On the other hand, we expect the European Union to follow the developments with interest, otherwise if we continue on this track of losing democratic standards, it will not only be bad for Turkish people but also for the European Union: if our European friends still want to see Turkey as a member of their family.
In Istanbul this morning [12 February], the news is that 163 military personnel have been arrested under the 'Sledgehammer' affair. What's happening?
Well, we have to see. On the one hand we have to respect the judiciary, on the other hand the judiciary should respect the common sense of the people. So far, these people have been arrested and released several times and the judges of this trial have recently been changed. So many journalists believe that the tensions are a result of the change of judges.
We don't know, we cannot make a judgement on that, but it's not normal that so many officers on duty or retired were all arrested together as if they were preparing a military coup. My personal feeling is that in the twenty-first century, if a person is thinking about overthrowing the government by force, he's an insane person – and I don't believe that we have so many insane people on our military.
What is the situation for press freedom in Turkey?
Very bad. There is very strong government pressure on the press: of the three major groups, two are already under the control of the government and the third, the Doğan Group, is more or less free and independent.
There was such a big fine imposed on this group – about $3 billion – that it will apparently be forced to sell all its papers and television channels to other people who are apparently close to the government.
So we would have practically no more press freedom, with the exception of a few small independent newspapers.
But Mr Doğan is probably not a saint himself, as a media tycoon and rich businessman…
You cannot make a judgement about the person who is the media owner, we have to see it from the perspective of freedom of the press. This was the only big remaining media group where journalists could freely criticise the government. If the group is sold, there will be much fewer journalists capable of criticising the government.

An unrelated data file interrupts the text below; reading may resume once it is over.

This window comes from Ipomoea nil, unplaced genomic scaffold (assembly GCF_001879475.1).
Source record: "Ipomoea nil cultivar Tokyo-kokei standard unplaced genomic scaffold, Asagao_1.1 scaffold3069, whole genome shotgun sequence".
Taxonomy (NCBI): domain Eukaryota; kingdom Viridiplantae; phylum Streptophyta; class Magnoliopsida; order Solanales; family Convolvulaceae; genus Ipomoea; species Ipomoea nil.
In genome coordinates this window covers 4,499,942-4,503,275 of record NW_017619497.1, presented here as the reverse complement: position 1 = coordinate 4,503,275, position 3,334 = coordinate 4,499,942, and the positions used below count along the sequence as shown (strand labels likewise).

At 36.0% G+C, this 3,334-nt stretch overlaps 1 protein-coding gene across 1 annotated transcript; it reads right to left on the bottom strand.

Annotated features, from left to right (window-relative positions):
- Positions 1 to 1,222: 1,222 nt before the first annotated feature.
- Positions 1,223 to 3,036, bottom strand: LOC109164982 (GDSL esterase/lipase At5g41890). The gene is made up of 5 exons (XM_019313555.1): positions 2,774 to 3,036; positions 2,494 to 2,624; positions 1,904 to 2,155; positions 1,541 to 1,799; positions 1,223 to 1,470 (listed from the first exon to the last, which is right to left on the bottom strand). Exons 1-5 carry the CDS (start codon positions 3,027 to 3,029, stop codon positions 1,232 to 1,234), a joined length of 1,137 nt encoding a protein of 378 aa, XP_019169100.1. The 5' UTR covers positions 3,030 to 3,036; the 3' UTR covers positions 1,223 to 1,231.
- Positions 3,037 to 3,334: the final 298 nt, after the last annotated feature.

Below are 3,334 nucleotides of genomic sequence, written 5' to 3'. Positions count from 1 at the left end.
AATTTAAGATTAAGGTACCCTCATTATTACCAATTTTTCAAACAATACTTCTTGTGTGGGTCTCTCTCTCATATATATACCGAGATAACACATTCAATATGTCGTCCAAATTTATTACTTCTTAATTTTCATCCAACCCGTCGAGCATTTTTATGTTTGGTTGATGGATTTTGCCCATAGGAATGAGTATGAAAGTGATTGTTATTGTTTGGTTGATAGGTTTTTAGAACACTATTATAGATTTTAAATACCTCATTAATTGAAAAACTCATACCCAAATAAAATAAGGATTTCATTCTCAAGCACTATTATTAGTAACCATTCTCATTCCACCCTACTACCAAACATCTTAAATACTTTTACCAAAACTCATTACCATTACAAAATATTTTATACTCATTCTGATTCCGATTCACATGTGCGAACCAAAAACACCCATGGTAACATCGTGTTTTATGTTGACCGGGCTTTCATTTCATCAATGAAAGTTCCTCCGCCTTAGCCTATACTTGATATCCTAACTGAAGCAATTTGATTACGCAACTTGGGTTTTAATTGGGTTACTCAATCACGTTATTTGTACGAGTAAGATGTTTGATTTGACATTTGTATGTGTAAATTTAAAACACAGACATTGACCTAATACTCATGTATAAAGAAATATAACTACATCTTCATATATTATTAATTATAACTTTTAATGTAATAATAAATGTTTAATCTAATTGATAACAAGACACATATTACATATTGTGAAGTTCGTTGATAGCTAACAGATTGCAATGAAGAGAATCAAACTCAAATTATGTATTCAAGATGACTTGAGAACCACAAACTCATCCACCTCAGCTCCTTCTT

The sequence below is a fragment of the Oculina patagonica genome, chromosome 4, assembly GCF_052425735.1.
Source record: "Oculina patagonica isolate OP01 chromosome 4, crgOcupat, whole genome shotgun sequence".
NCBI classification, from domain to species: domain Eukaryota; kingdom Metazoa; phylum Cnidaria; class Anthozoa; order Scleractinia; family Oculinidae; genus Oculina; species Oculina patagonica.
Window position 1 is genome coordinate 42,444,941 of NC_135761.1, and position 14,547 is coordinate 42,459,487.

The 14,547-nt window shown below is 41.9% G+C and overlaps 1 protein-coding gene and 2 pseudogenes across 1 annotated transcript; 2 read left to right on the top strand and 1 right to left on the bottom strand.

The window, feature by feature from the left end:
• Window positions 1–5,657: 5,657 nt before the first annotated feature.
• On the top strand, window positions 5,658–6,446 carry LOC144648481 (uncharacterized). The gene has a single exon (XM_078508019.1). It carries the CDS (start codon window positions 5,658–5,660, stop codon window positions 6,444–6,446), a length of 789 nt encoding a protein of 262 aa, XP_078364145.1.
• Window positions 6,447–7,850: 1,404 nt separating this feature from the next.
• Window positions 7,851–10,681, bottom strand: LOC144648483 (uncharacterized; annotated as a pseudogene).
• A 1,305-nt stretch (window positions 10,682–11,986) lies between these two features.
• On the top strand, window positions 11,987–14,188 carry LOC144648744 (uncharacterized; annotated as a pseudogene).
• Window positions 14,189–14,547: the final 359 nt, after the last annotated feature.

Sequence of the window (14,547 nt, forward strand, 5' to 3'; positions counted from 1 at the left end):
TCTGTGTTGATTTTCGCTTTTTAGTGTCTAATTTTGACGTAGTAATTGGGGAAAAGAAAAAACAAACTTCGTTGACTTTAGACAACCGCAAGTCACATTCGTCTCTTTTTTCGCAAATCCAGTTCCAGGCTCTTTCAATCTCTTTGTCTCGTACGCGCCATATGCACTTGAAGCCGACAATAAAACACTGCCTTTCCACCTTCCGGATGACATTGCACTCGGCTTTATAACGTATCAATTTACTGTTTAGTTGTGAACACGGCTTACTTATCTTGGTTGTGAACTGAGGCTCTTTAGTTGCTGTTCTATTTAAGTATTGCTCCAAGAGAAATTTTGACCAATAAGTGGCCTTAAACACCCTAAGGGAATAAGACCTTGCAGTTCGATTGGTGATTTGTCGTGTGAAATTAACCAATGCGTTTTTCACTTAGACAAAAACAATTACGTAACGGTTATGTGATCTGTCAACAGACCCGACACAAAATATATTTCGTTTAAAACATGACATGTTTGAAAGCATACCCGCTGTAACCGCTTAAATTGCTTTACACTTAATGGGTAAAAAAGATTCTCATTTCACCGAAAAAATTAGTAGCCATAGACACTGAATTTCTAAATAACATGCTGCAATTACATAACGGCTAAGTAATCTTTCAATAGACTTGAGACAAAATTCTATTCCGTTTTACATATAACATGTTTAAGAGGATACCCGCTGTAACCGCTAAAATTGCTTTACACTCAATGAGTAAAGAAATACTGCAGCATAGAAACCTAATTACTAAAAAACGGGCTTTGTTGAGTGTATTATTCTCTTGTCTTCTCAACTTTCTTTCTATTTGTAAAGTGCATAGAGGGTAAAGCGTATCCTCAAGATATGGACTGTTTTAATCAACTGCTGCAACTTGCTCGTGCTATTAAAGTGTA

Do you think the European Union is conscious of this?
Yes, because in the reports of the European Commission there are a lot of references to this situation, to the Doğan Group, but at the end of the day, we don't see tangible reactions from the European side unless their personal friends are detained or jailed. Unfortunately, there are also double standards from the European Union in this regard.
When some people they want to protect are detained, or even without detention, then there is a very strong reaction from Europe. But if other guys receive worse treatment, there is practically no or very little reaction.
The Turkish government has recently opened Turkey's doors to visa-free travel for citizens of countries like Yemen and Syria. Do you think this is a good policy?
It depends. At a matter of principle, for the freedom of movement of persons it's a good step, but you still have to control the borders, otherwise some of these people might be potentially illegal refugees to EU countries. Therefore, while exempting visas to these citizens, we should make sure that this freedom would not be abused.
So you could say that Prime Minister Recep Tayyip Erdoğan has made the chances of Turkey finding a solution to its visa problem with the EU more unlikely?
Well, this is not the whole explanation, because Turkey has been expecting visa exemption for the last five years – as all candidate countries to the European Union have had – but it didn't work. There was always an excuse to prevent Turkish citizens from travelling freely without a visa.
So this time, the visa exemption with Middle Eastern countries would probably be presented as an excuse to refuse Turkish expectations for visa exemption.